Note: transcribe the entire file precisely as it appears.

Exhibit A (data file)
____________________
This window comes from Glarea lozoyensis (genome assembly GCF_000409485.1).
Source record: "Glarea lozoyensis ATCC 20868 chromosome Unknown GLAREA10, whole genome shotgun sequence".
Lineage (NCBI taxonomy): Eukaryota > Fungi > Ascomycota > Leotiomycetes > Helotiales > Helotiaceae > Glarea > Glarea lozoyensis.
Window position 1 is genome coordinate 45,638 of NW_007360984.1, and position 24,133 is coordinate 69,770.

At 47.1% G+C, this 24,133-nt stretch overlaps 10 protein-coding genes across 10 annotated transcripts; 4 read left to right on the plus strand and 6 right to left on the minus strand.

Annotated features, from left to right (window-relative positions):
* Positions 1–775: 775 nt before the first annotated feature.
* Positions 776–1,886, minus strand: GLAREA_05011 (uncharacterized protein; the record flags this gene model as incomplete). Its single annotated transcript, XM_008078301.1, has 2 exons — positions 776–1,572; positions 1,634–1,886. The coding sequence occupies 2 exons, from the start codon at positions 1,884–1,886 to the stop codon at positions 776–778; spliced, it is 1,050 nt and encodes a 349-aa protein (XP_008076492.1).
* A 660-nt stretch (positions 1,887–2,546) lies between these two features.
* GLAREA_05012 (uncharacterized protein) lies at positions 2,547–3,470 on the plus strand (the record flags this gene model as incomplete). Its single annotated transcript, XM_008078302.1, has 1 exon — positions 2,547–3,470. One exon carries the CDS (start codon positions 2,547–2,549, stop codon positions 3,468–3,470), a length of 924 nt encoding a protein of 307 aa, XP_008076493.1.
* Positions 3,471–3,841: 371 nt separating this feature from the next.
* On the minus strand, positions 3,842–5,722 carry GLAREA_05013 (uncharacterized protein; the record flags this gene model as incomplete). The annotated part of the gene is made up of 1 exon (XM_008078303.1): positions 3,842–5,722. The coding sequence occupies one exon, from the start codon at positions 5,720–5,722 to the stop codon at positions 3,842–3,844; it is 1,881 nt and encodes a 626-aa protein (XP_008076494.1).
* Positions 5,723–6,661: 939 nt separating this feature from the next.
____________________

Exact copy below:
This window comes from Glarea lozoyensis (genome assembly GCF_000409485.1).
Source record: "Glarea lozoyensis ATCC 20868 chromosome Unknown GLAREA10, whole genome shotgun sequence".
Lineage (NCBI taxonomy): Eukaryota > Fungi > Ascomycota > Leotiomycetes > Helotiales > Helotiaceae > Glarea > Glarea lozoyensis.
Window position 1 is genome coordinate 45,638 of NW_007360984.1, and position 24,133 is coordinate 69,770.

At 47.1% G+C, this 24,133-nt stretch overlaps 10 protein-coding genes across 10 annotated transcripts; 4 read left to right on the plus strand and 6 right to left on the minus strand.

Annotated features, from left to right (window-relative positions):
* Positions 1–775: 775 nt before the first annotated feature.
* Positions 776–1,886, minus strand: GLAREA_05011 (uncharacterized protein; the record flags this gene model as incomplete). Its single annotated transcript, XM_008078301.1, has 2 exons — positions 776–1,572; positions 1,634–1,886. The coding sequence occupies 2 exons, from the start codon at positions 1,884–1,886 to the stop codon at positions 776–778; spliced, it is 1,050 nt and encodes a 349-aa protein (XP_008076492.1).
* A 660-nt stretch (positions 1,887–2,546) lies between these two features.
* GLAREA_05012 (uncharacterized protein) lies at positions 2,547–3,470 on the plus strand (the record flags this gene model as incomplete). Its single annotated transcript, XM_008078302.1, has 1 exon — positions 2,547–3,470. One exon carries the CDS (start codon positions 2,547–2,549, stop codon positions 3,468–3,470), a length of 924 nt encoding a protein of 307 aa, XP_008076493.1.
* Positions 3,471–3,841: 371 nt separating this feature from the next.
* On the minus strand, positions 3,842–5,722 carry GLAREA_05013 (uncharacterized protein; the record flags this gene model as incomplete). The annotated part of the gene is made up of 1 exon (XM_008078303.1): positions 3,842–5,722. The coding sequence occupies one exon, from the start codon at positions 5,720–5,722 to the stop codon at positions 3,842–3,844; it is 1,881 nt and encodes a 626-aa protein (XP_008076494.1).
* Positions 5,723–6,661: 939 nt separating this feature from the next.